Friday, March 4, 2011

Day 140 - Chimoio, Mozambique to Blantyre, Malawi

Well, another 650km day as there was nothing really worth sight seeing.  Tell you the truth I just wanted to get out of Mozambique.  Passed many villages along the road with their grass huts and selling everything from pineapple to fuel out of jugs.  

Arrived at the border where I was accosted by these money changers.   Reminiscent of Central America.  I think there were 8 in total.  Immigration and customs were easy but these money changers were a pain in the ass.  The security at the gate warned me to count my money if I did change any.  I did, as I had 2000 mets left (about 60USD).  They gave me an exchange rate of 4 to 1 which I found out later was ok.  I couldn’t check it before hand on the internet as it was out at the place I stayed in Chimoio.  Anyway, they hounded me and I handed over my 2000 mets and they gave me a pile of Malawi kwacha 200 bills.  The guy, Alex even befriended me.  Nothing worse than that and then being ripped off. I counted the 19, told him it was wrong and he gave me another. My math was way off.  Not sure what I was thinking but I accepted.  Should have been 8000 Kwacha not 4000.  The only explanation I have is I was worried about one of the 8 delinquents lifting something of my bike and with all the commotion I counted incorrectly.  No wonder one of the other guys badgered me to change more money.  I guess he thought I was a complete idiot.  I was.  

On the way to Tete,  I was stopped by an armed “official” at a road block.  I asked what the barricade was for and he said I needed to wash my hands with chlorinated water from the 45 gallon barrel placed in the middle of the road.  I asked why.  I had just travelled through a Cholera designated area was the reply.  OK.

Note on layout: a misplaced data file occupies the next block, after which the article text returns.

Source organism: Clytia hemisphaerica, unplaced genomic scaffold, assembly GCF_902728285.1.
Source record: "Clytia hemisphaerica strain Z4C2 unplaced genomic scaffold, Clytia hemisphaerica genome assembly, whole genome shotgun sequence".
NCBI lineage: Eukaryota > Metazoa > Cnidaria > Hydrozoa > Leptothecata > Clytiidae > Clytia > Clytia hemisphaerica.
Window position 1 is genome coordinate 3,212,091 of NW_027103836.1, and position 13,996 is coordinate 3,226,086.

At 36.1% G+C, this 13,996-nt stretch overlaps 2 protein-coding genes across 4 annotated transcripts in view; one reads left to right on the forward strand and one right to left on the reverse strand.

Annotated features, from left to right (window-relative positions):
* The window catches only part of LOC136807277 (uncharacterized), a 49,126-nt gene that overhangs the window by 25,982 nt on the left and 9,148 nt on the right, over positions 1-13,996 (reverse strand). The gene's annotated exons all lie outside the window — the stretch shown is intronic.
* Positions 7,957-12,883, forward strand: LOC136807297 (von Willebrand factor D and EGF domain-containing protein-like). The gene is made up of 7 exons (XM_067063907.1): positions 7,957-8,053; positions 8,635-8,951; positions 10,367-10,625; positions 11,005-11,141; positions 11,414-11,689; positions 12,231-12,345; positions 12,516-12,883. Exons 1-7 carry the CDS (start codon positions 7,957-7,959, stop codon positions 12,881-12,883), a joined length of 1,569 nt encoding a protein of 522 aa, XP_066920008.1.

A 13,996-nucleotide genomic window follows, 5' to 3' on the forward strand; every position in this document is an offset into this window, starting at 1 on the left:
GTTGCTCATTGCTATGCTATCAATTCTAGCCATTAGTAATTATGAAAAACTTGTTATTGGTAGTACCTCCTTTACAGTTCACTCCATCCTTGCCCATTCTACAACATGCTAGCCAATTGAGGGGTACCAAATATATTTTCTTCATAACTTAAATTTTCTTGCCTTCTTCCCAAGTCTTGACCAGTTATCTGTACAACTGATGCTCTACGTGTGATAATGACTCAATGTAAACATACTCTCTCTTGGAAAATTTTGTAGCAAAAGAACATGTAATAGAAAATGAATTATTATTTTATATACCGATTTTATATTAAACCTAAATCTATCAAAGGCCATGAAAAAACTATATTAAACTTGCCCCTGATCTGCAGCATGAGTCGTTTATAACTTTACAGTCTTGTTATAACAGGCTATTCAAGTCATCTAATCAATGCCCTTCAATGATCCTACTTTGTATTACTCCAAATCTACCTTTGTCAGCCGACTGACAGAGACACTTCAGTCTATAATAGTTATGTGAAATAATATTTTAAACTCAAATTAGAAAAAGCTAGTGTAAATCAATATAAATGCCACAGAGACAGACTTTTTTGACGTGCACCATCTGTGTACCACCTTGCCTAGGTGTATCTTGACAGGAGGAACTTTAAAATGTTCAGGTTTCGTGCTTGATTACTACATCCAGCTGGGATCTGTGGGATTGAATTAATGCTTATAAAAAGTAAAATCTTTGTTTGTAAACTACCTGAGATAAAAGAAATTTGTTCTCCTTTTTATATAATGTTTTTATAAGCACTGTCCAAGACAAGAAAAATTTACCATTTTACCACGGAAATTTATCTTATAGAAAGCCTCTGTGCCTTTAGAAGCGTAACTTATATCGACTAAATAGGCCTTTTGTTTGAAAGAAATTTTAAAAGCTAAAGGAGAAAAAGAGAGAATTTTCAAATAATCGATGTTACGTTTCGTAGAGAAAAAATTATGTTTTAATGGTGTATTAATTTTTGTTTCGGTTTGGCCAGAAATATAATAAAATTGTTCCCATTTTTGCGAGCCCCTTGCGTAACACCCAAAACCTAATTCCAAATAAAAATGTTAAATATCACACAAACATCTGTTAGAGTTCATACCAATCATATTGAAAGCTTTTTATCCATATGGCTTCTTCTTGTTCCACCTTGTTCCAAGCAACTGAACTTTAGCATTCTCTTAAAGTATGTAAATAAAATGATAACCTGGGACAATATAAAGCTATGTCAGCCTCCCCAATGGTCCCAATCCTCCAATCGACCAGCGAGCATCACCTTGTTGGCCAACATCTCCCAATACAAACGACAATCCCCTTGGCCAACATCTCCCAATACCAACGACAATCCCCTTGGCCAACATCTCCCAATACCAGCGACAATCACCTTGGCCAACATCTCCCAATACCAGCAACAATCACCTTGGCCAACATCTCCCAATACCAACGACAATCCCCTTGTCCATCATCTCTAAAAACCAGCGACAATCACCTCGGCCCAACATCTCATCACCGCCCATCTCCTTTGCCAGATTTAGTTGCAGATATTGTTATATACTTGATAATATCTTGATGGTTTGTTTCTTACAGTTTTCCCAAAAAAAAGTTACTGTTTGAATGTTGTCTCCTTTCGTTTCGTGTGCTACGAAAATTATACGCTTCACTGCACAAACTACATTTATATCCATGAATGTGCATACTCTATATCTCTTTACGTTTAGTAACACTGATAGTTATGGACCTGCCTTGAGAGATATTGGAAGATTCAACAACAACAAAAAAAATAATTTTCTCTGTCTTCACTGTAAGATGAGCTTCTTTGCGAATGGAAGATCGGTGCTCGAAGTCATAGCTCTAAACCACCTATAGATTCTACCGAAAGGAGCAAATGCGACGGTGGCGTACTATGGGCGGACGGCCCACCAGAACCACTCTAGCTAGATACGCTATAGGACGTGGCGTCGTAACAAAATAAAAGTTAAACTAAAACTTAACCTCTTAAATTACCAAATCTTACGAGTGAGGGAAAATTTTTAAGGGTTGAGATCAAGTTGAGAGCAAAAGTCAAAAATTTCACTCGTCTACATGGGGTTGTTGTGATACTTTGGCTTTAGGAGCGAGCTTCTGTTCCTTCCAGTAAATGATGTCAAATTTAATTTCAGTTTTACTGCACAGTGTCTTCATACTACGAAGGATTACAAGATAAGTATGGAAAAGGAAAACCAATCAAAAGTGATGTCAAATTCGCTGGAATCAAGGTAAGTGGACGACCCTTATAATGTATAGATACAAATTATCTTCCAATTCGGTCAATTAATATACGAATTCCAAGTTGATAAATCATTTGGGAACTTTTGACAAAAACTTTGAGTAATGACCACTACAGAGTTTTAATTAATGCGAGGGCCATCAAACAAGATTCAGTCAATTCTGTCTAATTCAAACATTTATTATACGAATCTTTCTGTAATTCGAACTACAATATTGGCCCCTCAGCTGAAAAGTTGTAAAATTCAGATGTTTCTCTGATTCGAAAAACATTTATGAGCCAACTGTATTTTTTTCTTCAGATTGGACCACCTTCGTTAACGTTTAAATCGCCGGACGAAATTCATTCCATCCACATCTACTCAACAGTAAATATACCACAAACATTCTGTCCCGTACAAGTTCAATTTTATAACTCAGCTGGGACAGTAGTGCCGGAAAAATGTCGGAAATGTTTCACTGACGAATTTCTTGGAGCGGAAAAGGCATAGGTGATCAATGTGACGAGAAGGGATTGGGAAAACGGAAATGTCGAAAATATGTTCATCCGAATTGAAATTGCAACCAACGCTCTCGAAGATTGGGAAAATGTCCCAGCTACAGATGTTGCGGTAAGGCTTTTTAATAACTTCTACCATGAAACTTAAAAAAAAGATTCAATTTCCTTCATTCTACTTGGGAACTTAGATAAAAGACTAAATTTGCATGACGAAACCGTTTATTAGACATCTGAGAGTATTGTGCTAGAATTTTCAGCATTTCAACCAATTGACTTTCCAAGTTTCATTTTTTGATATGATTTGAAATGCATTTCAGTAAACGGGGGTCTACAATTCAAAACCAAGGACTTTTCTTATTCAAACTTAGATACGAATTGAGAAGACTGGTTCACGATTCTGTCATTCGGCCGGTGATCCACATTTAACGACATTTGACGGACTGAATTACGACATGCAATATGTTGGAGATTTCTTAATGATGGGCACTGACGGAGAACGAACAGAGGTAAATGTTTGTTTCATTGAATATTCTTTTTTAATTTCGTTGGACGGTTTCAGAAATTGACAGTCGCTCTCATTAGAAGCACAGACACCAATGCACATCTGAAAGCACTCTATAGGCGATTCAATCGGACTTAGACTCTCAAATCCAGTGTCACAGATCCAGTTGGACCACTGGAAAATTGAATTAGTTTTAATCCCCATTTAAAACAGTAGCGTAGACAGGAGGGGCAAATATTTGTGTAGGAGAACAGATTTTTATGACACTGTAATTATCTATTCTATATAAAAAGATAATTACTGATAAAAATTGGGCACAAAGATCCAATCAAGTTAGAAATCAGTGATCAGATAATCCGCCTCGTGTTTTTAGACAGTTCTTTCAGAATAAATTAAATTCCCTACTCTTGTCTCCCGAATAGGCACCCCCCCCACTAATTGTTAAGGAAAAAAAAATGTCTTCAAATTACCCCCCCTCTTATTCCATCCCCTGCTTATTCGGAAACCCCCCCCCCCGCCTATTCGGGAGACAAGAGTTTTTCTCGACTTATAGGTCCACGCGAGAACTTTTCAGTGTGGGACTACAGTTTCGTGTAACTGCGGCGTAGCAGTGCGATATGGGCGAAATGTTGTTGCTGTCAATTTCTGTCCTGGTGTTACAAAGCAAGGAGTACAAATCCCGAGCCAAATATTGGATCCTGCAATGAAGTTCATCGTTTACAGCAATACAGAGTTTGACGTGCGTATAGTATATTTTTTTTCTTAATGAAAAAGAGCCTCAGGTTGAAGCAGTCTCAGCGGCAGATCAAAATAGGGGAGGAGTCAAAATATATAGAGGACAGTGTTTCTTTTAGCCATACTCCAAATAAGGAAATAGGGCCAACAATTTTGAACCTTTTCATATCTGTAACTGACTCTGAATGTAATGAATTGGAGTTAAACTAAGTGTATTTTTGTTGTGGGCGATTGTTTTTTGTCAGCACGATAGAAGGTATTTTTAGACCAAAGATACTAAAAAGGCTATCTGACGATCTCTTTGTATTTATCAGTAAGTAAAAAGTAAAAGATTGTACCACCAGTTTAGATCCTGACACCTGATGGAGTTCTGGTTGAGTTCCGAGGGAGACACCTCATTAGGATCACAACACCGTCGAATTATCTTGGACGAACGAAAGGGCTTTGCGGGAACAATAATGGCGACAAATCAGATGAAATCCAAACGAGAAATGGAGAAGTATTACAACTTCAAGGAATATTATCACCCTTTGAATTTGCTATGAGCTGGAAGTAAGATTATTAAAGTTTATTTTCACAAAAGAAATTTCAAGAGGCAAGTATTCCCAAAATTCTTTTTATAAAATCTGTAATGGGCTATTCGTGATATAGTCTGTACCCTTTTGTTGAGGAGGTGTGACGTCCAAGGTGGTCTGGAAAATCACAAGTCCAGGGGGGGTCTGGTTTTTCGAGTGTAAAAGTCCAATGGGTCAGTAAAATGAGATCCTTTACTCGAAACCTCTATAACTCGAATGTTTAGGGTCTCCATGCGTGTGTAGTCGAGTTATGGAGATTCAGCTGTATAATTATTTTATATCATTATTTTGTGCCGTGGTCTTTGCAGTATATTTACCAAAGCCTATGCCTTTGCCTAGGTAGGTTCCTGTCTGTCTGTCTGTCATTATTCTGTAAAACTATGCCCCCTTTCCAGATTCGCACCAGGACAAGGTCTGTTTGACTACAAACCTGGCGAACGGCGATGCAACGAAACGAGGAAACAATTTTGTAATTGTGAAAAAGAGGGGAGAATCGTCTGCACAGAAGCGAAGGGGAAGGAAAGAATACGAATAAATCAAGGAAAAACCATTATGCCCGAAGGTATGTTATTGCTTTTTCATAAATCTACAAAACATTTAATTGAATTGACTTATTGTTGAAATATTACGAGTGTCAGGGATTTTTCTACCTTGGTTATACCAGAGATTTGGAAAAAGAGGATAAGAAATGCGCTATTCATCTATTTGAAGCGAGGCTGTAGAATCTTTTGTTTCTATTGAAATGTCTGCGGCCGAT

Stopped to fuel up about 100 km from the border at what was a fairly new petrol station.  I parked in the shade close to the pumps for a break and immediately an armed security guard approached me and said I couldn’t park there.  After some conversation he asked for some money for a drink so I replied, "As long as I can stay in the shade".  He agreed so I gave him 25 mets (about 50cents) for a coke.

At the Malawi border again, the same thing, money fixers, except this time half of them were drunk and each one of them was trying to tell me different a story.  The drunks saying I shouldn’t pay for services and the sober ones saying the others were drunk, don't listen to them.  Immigration was a snap again and customs was down a long dirty dilapidated corridor where I had to explain how the carnet worked while my entourage waited for their prey, me.  Didn't need these guys.  The whole process was dead simple.  The one guy had kept saying,  "I only ask whatever you give just out of the goodness of your heart."  At the end, I handed him a 200 kwacha bill (2USD) for doing nothing and he laughed.  He asked for 1000 or 2000 kwachas.  I told him to take a hike (not in those words) and left.  Really getting tired of these border parasites and the officials do nothing about them.

First thing I noticed in Malawi was the absence of huts.  The buildings, although in disrepair, were all adobe or brick but no huts.

Arrived at Doogles Lodge (recommended from the SA guy in Chimoio).  Funny, I turned off a paved road onto a dirt road which led into a bus terminal with all knds of ratty stands and I'm thinking, "What the hell kind of place is this Doogles anyway?"  I was greeted by a friendly reception clerk but thats where the hospitality ended.  Even Lonely Planet describes the lack of hospitality here.  Yet another place I won't leave too quickly.  Bed at 8pm outta here at 6am.

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